As aconite produces local anaesthesia, it is applied externally and often with great benefit in cases of neuralgia, especially facial neuralgia. Frequently it fails, and we cannot tell beforehand whether it will succeed. A small piece of the ointment B. P. maybe rubbed in till numbness is produced, but as this is a very expensive preparation it is usually better to paint on the liniment B. P., a 40 per cent. solution of the powdered root in alcohol, to which 2 per cent. of camphor is added, with a camel's-hair brush. The pain of chronic rheumatism is sometimes relieved by aconite. Linimentum Aconiti Composi-tum, commonly called A. B. C. liniment because it contains equal parts of Aconite, Belladonna and Camphor liniments, is an excellent preparation for external use. Aconite should never be used externally unless the skin is quite sound.


It may be given internally for neuralgia, but it does not succeed nearly so well as when applied externally. It is not used internally as much as formerly, when it was administered in almost every febrile disease, with the object of decreasing the force and tension of the pulse. Certainly it does this very effectually, and the only reason why it is not so popular at the present time is, that it is not now thought desirable to reduce the force and frequency of the heart in these diseases. Perhaps it is used too little, for many believe that the milder febrile diseases, such as tonsilitis, laryngitis, or a common cold, are distinctly benefited by aconite, especially if they occur in children.

In addition to retarding the pulse it increases perspiration and lowers the temperature. As large doses diminish the force of the heart, it is usually given in doses of two or three minims .12 or .20 c.c. of the tincture every hour or so till the pulse falls to nearly normal; for the same reason it is not advisable to use it for prolonged fevers, as typhoid, nor when the heart is diseased, except in the few cases in which there is sufficient compensative cardiac hypertrophy. In such cardiac cases it is sometimes useful to slow the pulse, even when there is no fever. It will occasionally relieve the pain of aneurism. A common practice was to combine with it one or two minims; .06 or .12 c.c. of Vinum Antimonii, as that has much the same action on the heart. Formerly it was much used in surgery if it was feared that inflammation might set in after injuries.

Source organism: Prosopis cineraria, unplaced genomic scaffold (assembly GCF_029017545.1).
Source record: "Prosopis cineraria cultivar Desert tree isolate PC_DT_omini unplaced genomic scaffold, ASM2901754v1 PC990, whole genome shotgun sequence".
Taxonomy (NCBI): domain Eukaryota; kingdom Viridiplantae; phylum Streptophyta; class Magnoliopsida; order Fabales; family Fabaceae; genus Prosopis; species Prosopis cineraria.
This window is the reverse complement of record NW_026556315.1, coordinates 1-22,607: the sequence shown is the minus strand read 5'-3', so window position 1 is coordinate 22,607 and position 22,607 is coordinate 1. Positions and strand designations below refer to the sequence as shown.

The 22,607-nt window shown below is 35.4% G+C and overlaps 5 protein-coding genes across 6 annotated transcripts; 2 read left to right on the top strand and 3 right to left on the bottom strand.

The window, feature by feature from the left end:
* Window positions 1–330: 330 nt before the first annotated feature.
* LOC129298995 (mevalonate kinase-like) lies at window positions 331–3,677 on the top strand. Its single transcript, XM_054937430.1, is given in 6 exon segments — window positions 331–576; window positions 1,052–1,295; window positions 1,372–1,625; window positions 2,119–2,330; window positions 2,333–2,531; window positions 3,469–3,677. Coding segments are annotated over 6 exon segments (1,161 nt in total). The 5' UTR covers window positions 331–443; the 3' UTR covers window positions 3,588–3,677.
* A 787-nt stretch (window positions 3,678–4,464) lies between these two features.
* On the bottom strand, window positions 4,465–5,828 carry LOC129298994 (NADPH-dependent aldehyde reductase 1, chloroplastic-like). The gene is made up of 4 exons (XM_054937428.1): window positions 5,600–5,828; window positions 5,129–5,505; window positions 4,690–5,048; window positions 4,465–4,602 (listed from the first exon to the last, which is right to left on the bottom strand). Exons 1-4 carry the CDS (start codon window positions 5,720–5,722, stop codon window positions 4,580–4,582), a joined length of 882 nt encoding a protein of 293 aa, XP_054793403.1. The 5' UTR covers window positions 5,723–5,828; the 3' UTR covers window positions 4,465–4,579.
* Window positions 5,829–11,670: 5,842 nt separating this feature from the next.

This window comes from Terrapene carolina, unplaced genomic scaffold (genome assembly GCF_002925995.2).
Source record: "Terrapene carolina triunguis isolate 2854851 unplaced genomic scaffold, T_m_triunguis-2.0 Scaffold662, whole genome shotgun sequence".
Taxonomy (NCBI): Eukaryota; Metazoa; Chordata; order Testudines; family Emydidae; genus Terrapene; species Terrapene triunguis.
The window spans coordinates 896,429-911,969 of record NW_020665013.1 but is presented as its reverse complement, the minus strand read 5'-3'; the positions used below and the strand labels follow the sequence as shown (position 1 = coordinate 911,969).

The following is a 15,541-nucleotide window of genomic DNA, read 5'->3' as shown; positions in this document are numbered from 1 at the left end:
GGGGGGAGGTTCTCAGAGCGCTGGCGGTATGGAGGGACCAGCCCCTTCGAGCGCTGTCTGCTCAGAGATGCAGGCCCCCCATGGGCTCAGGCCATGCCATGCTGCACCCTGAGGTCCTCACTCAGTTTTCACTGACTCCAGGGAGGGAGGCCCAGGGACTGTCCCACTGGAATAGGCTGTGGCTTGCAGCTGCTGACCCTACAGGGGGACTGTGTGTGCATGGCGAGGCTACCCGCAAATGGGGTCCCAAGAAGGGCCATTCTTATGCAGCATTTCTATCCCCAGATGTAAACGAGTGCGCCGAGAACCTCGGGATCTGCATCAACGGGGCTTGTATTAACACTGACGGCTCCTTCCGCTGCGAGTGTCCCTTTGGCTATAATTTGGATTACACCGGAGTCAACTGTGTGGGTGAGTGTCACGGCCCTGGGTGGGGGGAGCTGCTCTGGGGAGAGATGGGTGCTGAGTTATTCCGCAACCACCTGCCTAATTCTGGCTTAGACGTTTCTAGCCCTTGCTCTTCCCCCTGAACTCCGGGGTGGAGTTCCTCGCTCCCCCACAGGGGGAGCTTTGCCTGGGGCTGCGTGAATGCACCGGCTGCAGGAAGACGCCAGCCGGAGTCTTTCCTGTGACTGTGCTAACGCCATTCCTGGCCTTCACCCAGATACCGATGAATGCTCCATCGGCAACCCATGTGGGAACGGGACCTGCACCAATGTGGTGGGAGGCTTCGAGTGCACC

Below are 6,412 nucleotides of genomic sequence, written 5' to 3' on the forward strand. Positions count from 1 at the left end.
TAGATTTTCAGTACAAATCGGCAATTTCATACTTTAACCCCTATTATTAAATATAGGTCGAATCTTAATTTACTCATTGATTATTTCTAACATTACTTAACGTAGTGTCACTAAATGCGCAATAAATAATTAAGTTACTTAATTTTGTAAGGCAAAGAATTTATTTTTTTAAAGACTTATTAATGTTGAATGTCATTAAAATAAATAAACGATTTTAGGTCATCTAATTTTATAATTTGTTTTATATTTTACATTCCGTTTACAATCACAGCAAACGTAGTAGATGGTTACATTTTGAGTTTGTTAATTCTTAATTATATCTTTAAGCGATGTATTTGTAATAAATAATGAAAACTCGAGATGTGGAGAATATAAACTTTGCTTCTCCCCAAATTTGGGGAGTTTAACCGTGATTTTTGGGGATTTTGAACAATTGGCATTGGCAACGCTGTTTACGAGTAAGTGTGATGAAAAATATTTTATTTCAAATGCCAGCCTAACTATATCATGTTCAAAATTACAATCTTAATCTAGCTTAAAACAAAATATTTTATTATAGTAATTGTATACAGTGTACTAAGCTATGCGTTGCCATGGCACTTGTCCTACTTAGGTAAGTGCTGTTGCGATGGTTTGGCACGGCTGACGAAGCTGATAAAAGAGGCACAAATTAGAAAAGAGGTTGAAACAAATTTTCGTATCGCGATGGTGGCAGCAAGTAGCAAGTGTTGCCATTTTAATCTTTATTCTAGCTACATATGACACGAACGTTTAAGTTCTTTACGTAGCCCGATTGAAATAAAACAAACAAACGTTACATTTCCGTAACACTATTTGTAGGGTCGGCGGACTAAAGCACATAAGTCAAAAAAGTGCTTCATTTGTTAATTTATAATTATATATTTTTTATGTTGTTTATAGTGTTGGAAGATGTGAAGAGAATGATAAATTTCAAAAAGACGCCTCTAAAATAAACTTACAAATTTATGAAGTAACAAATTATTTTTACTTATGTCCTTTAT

They come on quickly; in a few minutes there is a severe burning, tingling sensation in the mouth, followed by numbness. Vomiting is not common, but may begin in an hour or so, and then is very severe. There is an intense abdominal burning sensation. The skin is cold and clammy. Numbness and tingling, with a sense of formication of the whole skin, trouble the patient very much. The pupils are dilated, the eyes fixed and staring. The muscles become very feeble, hence he staggers. His pulse is small, weak and irregular. There is difficulty of respiration. Death takes place from asphyxia, or in some cases from syncope. The patient is often conscious to the last.


The usual signs of death from asphyxia are seen.


Wash out the stomach promptly, give emetics (see p. 139). Use artificial respiration early. Inject stimulants, as ether or brandy, subcu-taneously; apply warmth. Atropine and the tincture of digitalis should be given subcutaneously. Hot blankets and bottles are useful.